This post includes spoilers for the first four episodes of “The Ultimatum: Queer Love.”
When Netflix released the trailer for the all-queer season of “The Ultimatum” in April, it caused quite a stir among the legions of reality dating show fans, especially content-starved LGBTQ audiences. Now the first four episodes of the — in some ways —groundbreaking series have arrived, delivering plenty of platonic bonding moments, steamy, night-vision scenes and lots and lots of tears.
“The Ultimatum: Queer Love” follows the same convoluted, marriage-oriented premise as the straights-only debut season, which premiered last year. In this iteration of the burgeoning franchise, five couples facing the choice between getting hitched or breaking up enter into a seven-week “experiment” — to use the show’s verbiage — in which they try out pseudo-marriages with other cast mates before deciding whether or not to get engaged to the person they came with. And this time around, the test subjects — which are made up of five “ultimatum-givers,” those demanding a proposal, and five “ultimatum-receivers” — are all sapphic, cisgender women and nonbinary people.
“I think, for me, I didn’t really understand the gravity of what we were doing at the time. You can conceptualize it’s the first queer reality dating show. But I don’t think you really grasp what’s going on until after the fact,” Mal Wright, one of the stars of the series, told NBC News during a junket ahead of the show’s release.
While “Queer Love” isn’t strictly the first queer take on the genre, it certainly is one of the few in a flooded reality dating show landscape. And given Netflix’s wide reach, it’s probably the most commercially significant yet. That, of course, means that it has all the trappings of a big budget, viewer-friendly reality show, down to the manufactured verbiage, metallic drinking cups and straight host, JoAnna Garcia Swisher.
“I feel like now, more than ever, it’s so important that everyone shows up to celebrate and shine light on this community and these types of relationships. I never even batted an eyelash,” Swisher said about signing on to host her first reality show. “Sometimes, when I get offered jobs, I think, ‘Why me?’ But not this one. I just thought, ‘Yeah, this is exactly what I want to be doing. This is the kind of show that I want to be supporting.’”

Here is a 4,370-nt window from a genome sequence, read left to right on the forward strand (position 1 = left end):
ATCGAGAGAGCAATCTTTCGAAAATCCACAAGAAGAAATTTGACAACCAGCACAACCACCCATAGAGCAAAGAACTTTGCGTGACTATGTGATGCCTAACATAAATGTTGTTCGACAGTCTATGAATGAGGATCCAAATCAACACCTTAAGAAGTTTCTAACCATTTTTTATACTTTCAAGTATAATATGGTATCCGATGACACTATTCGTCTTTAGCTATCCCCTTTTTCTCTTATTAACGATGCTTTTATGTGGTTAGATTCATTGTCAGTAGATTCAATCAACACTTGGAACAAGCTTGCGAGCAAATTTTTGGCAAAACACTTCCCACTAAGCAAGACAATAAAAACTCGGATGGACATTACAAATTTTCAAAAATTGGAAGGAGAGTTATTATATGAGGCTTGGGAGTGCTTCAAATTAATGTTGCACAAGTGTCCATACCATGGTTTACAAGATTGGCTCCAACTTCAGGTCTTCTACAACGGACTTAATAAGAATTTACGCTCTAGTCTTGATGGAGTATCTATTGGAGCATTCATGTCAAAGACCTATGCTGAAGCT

Led by an enthusiastic Swisher, the series’ 10 participants, who are all apparently potential matches for one another, begin the show by breaking up with their partners and spending a week choosing a “trial wife” among themselves. Then they return to their original relationships for three weeks, to find out whether or not distance really does make the heart grow fonder — or, at least, whether it breaks down a person’s resolve.
Early on in this process, Wright, who is one of the oldest cast members at 36, emerges as a sure-fire fan favorite. The self-described ultimatum-receiver banters with other masculine-presenting castmates during awkward speed-dating setups, uses air quotes when referring to “my ex” and seems to have a very logical reason for not being ready to get engaged. Basically, she has the makings of the elusive, grounded reality TV star — an image that holds up during the junket, when she says her motivation for going on the show was to be a “supportive partner” to her girlfriend of three years, Yoly Rojas.
During the post-breakup process, Wright gravitates toward 24-year-old Lexi Goldberg. Goldberg, who gave an ultimatum to her partner of three years, said she was motivated to be on the show to, in part, provide young audiences with the queer representation she didn’t have growing up.
“I remember moments in high school and college when I didn’t know who I was or who I wanted to love and just looking around for somebody that loved the way I loved or that dated the way I dated or was attracted to people I was attracted to,” Goldberg, who was paired up with Wright during the junket, said. “It’s really amazing to see it being on such a large platform — for people to really be able to digest that we’re human, we have relationships the same as everybody else, we fight over closet space, that our relationships are just as normal or abnormal as any other.”